Nine members of the Western Australian Cricket Association fast bowling development squad were selected to determine the effects that a 12-over spell would have on fast bowling technique and selected physiological variables. Three high-speed cameras operating at 100 Hz filmed the subjects bowling the 5th and 6th balls of their 1st, 6th, 10th and 12th overs. Blood lactate and heart rate were recorded and the bowlers were shown to work at between 80.3% (1st over) to 84.7% (12th over) of their maximum heart rate during the 12-over bowling spell. Data from the 5th and 6th deliveries from each over were averaged to provide representative data, as no significant differences were evident between these two deliveries for the selected kinematic variables. For all subjects, no significant differences were recorded for the selected kinematic variables throughout the duration of the 12-over spell, indicating that in general fast bowling technique does not change over this length of spell. In addition, there was some evidence of change in technique for the bowlers who used a front-on action, where counter-rotation of the shoulders was found to increase; however, this could only be confirmed by a more comprehensive study.
Article
Objective: Sedative hypnotics are used by athletes to alleviate precompetition anxiety and insomnia. The effects of these agents on exercise tolerance have not been extensively researched. Design: To determine the effects of sedative hypnotics on psychomotor and physical performance, a double-blind, placebo- (P) controlled, cross-over designed trial investigated the effects of zopiclone (Z) and loprazolam (L) on performance in 12 athletes. Intervention: Subjects ingested either P, Z (7.5 mg), or L (2 mg) on three different occasions separated by a 1-week washout period. Eye-hand coordination tests, a 30-m sprint test, an agility test, and a graded treadmill run to exhaustion for determination of VO2max were performed 10 hours after drug administration. Results: Subjects reported a significantly greater hangover effect following ingestion of L (8/11 subjects) compared with ingestion of Z (3/11 subjects; p < 0.01). A greater number of subjects felt alert after ingestion of P (9/11 subjects) and Z (9/11 subjects) compared with L (4/11 subjects; p < 0.01). The results of the eye-hand coordination tests, the 30-m sprint, the T-test, the VO2max, and the time to exhaustion during the treadmill run were not significantly altered following the ingestion of P, Z, and L. There was a significant difference between the delta values for Z and L for the number of missed responses in the eye-hand coordination tests (p < 0.02). Therefore, following the ingestion of L, subjects experienced a significant hangover effect and altered reaction time, whereas the ingestion of Z did not significantly impair either psychomotor or physical performance in the administered tests. Clinical Relevance: Investigate the extent of the effects of sedative hypnotics on exercise performances, enabling team physicians to prescribe such drugs to the athlete more effectively.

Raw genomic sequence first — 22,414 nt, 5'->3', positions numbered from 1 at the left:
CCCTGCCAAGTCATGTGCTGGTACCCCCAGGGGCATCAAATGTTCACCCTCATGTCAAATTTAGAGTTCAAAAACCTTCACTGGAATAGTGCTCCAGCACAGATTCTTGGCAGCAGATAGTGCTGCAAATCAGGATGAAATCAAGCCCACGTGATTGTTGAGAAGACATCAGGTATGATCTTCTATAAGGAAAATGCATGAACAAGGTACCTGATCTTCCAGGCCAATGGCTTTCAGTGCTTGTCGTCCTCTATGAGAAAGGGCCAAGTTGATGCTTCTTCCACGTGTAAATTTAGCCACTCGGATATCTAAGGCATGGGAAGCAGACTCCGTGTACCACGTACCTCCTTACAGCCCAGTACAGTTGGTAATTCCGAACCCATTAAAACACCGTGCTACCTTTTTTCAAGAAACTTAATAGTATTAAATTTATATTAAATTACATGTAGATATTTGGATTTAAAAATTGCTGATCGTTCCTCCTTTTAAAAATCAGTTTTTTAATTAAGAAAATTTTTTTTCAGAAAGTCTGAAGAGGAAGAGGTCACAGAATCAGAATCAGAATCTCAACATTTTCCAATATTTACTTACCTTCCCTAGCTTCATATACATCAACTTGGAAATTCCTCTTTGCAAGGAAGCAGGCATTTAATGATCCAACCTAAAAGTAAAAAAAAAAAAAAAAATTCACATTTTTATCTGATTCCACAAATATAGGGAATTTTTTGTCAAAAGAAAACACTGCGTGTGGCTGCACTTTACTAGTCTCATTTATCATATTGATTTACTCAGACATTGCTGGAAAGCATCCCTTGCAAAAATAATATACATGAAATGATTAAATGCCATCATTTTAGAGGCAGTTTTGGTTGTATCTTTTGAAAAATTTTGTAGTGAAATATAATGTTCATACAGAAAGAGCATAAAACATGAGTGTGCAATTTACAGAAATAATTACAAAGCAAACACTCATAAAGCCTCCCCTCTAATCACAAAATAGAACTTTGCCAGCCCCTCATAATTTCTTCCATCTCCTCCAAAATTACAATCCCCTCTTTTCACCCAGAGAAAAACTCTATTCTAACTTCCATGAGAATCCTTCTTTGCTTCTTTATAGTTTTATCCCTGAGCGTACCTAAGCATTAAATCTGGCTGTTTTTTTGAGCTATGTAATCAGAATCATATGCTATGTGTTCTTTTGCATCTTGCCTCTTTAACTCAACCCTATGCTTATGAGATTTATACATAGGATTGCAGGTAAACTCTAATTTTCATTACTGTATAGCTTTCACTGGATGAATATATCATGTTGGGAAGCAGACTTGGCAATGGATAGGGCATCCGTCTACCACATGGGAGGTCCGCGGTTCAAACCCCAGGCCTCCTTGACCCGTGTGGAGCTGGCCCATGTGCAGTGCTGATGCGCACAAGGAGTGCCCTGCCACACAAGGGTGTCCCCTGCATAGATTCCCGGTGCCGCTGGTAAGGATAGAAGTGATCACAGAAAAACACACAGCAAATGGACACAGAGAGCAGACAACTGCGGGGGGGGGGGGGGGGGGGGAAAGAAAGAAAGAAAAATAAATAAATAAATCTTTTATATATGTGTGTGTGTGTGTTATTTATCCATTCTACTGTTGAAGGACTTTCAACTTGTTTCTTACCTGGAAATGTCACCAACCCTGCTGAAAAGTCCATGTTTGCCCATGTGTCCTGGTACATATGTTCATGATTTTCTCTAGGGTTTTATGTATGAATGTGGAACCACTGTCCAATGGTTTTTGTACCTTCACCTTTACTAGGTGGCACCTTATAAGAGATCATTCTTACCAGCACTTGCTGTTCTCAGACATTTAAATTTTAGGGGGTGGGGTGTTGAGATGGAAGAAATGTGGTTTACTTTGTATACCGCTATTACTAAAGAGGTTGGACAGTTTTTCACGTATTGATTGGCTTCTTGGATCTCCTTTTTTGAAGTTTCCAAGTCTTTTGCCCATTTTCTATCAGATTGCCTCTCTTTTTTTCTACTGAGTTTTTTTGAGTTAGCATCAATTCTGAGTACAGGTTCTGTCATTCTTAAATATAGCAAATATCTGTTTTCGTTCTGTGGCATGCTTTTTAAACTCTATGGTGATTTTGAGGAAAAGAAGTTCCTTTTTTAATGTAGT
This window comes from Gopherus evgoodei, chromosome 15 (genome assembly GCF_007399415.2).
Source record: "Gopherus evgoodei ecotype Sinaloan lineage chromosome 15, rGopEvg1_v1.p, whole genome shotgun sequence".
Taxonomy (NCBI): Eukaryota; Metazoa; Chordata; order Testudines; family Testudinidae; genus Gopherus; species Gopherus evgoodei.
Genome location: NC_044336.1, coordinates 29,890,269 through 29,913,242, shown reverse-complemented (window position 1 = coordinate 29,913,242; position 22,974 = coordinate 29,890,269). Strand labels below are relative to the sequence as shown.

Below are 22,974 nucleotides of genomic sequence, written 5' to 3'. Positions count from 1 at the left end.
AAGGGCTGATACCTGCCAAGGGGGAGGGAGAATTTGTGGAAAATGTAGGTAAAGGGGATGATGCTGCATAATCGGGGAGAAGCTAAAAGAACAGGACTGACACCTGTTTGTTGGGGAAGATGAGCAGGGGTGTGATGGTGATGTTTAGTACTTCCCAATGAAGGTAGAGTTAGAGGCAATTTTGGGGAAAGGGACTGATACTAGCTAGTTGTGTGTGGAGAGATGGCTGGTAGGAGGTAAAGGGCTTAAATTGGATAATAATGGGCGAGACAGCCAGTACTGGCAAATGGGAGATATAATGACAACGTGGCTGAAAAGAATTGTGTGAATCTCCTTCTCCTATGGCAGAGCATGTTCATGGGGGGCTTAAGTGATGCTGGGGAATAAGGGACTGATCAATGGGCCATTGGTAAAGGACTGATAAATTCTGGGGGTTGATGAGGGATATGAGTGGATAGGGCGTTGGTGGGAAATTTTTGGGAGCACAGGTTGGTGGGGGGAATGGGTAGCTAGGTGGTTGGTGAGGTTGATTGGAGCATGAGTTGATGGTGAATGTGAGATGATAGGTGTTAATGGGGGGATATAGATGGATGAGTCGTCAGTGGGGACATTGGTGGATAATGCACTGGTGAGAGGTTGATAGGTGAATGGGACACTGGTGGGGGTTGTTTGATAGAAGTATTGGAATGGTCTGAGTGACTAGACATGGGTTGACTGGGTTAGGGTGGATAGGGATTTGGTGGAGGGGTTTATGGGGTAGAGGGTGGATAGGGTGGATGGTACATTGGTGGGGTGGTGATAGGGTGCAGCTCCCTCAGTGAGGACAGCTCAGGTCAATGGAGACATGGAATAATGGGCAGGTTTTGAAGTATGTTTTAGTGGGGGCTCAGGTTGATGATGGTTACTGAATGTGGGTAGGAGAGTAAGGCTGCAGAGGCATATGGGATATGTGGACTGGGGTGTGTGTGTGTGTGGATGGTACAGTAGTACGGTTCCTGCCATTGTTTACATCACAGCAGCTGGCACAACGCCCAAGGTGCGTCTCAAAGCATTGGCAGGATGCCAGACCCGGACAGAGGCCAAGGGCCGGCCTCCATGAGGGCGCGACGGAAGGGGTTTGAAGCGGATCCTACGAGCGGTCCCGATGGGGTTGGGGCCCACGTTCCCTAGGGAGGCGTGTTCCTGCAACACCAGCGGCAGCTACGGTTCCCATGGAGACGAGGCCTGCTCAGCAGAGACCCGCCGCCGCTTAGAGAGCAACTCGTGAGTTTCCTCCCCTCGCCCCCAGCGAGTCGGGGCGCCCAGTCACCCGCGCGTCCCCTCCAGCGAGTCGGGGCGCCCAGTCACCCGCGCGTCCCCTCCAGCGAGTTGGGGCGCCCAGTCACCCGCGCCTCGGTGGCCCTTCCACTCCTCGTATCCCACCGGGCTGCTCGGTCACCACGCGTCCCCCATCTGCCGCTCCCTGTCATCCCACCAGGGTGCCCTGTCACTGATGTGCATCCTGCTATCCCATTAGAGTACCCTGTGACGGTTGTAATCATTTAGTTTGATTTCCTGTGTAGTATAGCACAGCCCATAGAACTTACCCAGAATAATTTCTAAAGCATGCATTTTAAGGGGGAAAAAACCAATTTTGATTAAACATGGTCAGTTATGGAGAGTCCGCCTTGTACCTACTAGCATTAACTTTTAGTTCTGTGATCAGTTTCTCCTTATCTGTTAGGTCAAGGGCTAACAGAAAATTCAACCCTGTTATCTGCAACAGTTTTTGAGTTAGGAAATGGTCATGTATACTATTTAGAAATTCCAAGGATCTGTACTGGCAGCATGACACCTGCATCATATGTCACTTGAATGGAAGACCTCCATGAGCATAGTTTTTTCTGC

Article
Force-velocity and power-velocity curves in a vertical jump involving movements around several joints were derived from vertical ground reaction forces and knee angular velocities. The jumps were performed with weights from 10 to 160 kg added on the shoulders. The obtained curves from a semi-squatting static starting position resembled those reported for isolated muscles or single muscle groups. Vertical jumps were also performed in the conditions where the shortening of the leg extensors was preceded by prestretching of the active muscles either through a preparatory counter-movement or dropping down on the force-platform from the various heights ranging from 20 to 100 cm. Prestretching modified through a range of velocities the force-velocity and power-velocity curves by increasing both the ground reaction forces and the calculated mechanical power. Thus the results are similar to those reported in isolated muscles. In studies with isolated muscle preparation the nervous connections have not been intact and therefore it is suggested that increase in the performance of the skeletal muscles through prestretching, in the conditions of the present study, was attributed to the combined effects of the utilization of stored elastic energy and the reflex potentiation of muscle activation.